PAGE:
23. __ fringe: fanatical extremists : LUNATIC
“Lunatic” is an adjective that is now considered offensive. The term arose in the late 1400s when it meant “affected with periodic insanity”, insanity attacks brought on by the cycles of the moon. “Lunatic” comes from the Latin “luna” meaning “moon”.
25. Colombian city : CALI
In terms of population, Cali is the third largest city in Colombia (after Bogotá and Medellin). Santiago de Cali (the full name for the city) lies in western Colombia. Apparently, Cali is a destination for “medical tourists”. The city’s surgeons have a reputation for being expert in cosmetic surgery and so folks head there looking for a “cheap” nose job. Cali has also been historically associated with the illegal drug trade and money laundering.
26. __ cheese : BLEU
Being a bit of a French speaker (admittedly a very poor one), the term “bleu” cheese has always kind of irritated me. I would prefer that we use either “blue cheese” or “fromage bleu” and not mix the languages, but then I can be annoyingly picky! It’s said that blue cheese was probably discovered accidentally, as molds tend to develop in the same conditions that are best for storing cheese. The blue mold in the cheese is introduced by adding Penicillium spores before the cheese is allowed to set. And yes, it’s the same mold that is used to produce penicillin, the antibiotic.
30. Angel dust, for short : PCP
Phencyclidine is a recreational drug usually referred to on the street as “PCP” or “angel dust”.
33. __ Navy: discount retailer : OLD
Old Navy is a store brand founded and owned by The Gap. The name Old Navy was taken from the Old Navy Cafe in Paris.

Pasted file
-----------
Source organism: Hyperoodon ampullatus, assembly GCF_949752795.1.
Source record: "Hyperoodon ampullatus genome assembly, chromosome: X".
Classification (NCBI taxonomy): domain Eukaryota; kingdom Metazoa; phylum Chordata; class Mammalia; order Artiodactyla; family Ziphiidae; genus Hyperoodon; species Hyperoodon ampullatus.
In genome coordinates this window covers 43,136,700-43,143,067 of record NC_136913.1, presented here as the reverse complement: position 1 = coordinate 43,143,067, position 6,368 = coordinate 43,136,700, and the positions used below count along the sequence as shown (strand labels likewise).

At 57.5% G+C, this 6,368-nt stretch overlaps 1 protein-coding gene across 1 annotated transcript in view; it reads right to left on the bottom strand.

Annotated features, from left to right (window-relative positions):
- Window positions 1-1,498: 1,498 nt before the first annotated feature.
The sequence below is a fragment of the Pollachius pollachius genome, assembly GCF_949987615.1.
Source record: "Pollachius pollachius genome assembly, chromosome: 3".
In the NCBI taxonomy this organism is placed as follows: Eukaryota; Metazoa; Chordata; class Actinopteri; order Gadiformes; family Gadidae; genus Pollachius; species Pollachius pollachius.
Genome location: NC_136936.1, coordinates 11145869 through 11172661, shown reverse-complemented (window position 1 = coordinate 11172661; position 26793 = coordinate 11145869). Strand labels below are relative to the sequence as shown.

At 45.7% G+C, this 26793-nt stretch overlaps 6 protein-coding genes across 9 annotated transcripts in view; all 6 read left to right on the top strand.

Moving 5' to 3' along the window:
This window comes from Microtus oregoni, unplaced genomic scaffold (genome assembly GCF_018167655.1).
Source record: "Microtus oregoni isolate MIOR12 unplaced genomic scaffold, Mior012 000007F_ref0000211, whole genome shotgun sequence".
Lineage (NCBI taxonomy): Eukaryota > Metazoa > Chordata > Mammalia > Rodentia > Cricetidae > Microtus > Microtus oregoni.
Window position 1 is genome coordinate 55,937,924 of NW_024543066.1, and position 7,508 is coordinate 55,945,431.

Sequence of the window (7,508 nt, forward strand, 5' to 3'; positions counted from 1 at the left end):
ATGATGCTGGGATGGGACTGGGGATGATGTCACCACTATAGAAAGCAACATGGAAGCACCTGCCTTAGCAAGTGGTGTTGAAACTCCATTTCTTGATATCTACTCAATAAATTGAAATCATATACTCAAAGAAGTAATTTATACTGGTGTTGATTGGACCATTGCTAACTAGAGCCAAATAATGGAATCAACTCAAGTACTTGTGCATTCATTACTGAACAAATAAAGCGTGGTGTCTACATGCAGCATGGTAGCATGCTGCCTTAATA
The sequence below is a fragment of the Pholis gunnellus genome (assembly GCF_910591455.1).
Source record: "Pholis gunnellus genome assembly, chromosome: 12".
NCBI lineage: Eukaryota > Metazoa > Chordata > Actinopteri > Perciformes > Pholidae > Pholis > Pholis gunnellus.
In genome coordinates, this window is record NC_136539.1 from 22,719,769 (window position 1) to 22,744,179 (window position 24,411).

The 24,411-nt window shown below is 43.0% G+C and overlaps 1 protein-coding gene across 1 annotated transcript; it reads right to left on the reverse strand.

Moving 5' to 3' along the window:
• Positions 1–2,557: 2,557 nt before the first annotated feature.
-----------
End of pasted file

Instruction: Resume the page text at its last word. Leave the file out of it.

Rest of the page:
34. Comfy lounging wear : PJS
Our word “pajamas” (“PJs” for short) comes to us from the Indian subcontinent, where “pai jamahs” were loose fitting pants tied at the waist and worn at night by locals and ultimately by the Europeans living there. And “pajamas” is another of those words that I had to learn to spell differently when I came to America. In the British Isles the spelling is “pyjamas”.
37. IV units : CCS
Fluids in an IV (intravenous drip) might be measured in ccs (cubic centimeters).
47. Film critic Pauline : KAEL
Pauline Kael was a film critic who wrote for “The New Yorker” magazine from 1968 to 1991.
48. Third-stringers : C-TEAM
We’ve been using the phrases “first string” and “second string” in athletics since the mid-19th century. The expressions come from archery, in which a competitor would carry a second bowstring in case the first bowstring broke.
53. Macao Science Center designer : IM PEI
I. M. Pei (full name: Ieoh Ming Pei) is an exceptional American architect who was born in China. Of Pei’s many wonderful works, my favorite is the renovation of the Louvre in Paris, especially the Glass Pyramid in the courtyard.
The Macau Science Center is a landmark building in Macau, China that was completed in 2009. The building was designed in association with I. M. Pei, and has a distinctive asymmetric conical shape with a wraparound spiral walkway.
56. Like noble gases : INERT
The rare gases are better known as the noble gases, but neither term is really very accurate. Noble gas might be a better choice though, as they are all relatively nonreactive. But rare they are not. Argon, for example, is a major constituent (1%) of the air that we breathe.
59. Polo maker that’s a Polo rival : IZOD
Jack Izod was a tailor of some repute over in England, producing shirts for King George V as well as other members of the Royal Family. As Izod was about to retire, he was approached for the use of his name by an American clothing manufacturer based in New York. The brand Izod of London was introduced to America in 1938.
René Lacoste was a French tennis player who went into the clothing business, and came up with a more comfortable shirt that players could use. This became known as a “tennis shirt”. When it was adopted for use in the sport of polo, the shirts also became known as “polo shirts”. And then the “golf shirt” is basically the same thing.
62. Nutritional abbr. : RDA
Recommended Daily Allowances (RDAs) were introduced during WWII, and were replaced by Recommended Daily Intakes (RDIs) in 1997.
63. Philanthropist Broad : ELI
Eli Broad made his fortune in real estate and was one of the founders of Kaufman and Broad, that we know these days as KB Homes. Broad’s net worth was recently reported at just over $5 billion.